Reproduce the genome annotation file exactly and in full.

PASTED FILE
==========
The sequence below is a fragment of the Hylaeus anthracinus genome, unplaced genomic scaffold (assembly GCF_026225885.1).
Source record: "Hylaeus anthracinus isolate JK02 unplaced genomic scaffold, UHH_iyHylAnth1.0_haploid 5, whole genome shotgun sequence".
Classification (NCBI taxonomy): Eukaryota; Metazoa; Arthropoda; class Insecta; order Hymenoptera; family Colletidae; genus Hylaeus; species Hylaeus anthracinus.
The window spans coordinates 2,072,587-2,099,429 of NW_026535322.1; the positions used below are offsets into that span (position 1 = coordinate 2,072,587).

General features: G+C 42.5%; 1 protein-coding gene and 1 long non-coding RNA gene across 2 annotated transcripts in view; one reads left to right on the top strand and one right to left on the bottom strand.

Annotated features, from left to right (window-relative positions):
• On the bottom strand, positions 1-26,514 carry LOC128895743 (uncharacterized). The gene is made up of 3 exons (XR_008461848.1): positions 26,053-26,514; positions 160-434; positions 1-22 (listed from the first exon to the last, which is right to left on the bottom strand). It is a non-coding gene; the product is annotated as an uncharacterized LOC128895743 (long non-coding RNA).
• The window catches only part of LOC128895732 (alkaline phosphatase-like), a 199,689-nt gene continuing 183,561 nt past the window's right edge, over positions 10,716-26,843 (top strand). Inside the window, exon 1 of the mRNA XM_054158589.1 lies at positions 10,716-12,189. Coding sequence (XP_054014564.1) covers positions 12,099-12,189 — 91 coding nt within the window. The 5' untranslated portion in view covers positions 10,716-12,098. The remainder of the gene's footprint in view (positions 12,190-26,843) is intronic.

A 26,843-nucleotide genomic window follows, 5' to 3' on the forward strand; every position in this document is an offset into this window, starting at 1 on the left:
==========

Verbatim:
The sequence below is a fragment of the Hylaeus anthracinus genome, unplaced genomic scaffold (assembly GCF_026225885.1).
Source record: "Hylaeus anthracinus isolate JK02 unplaced genomic scaffold, UHH_iyHylAnth1.0_haploid 5, whole genome shotgun sequence".
Classification (NCBI taxonomy): Eukaryota; Metazoa; Arthropoda; class Insecta; order Hymenoptera; family Colletidae; genus Hylaeus; species Hylaeus anthracinus.
The window spans coordinates 2,072,587-2,099,429 of NW_026535322.1; the positions used below are offsets into that span (position 1 = coordinate 2,072,587).

General features: G+C 42.5%; 1 protein-coding gene and 1 long non-coding RNA gene across 2 annotated transcripts in view; one reads left to right on the top strand and one right to left on the bottom strand.

Annotated features, from left to right (window-relative positions):
• On the bottom strand, positions 1-26,514 carry LOC128895743 (uncharacterized). The gene is made up of 3 exons (XR_008461848.1): positions 26,053-26,514; positions 160-434; positions 1-22 (listed from the first exon to the last, which is right to left on the bottom strand). It is a non-coding gene; the product is annotated as an uncharacterized LOC128895743 (long non-coding RNA).
• The window catches only part of LOC128895732 (alkaline phosphatase-like), a 199,689-nt gene continuing 183,561 nt past the window's right edge, over positions 10,716-26,843 (top strand). Inside the window, exon 1 of the mRNA XM_054158589.1 lies at positions 10,716-12,189. Coding sequence (XP_054014564.1) covers positions 12,099-12,189 — 91 coding nt within the window. The 5' untranslated portion in view covers positions 10,716-12,098. The remainder of the gene's footprint in view (positions 12,190-26,843) is intronic.

A 26,843-nucleotide genomic window follows, 5' to 3' on the forward strand; every position in this document is an offset into this window, starting at 1 on the left: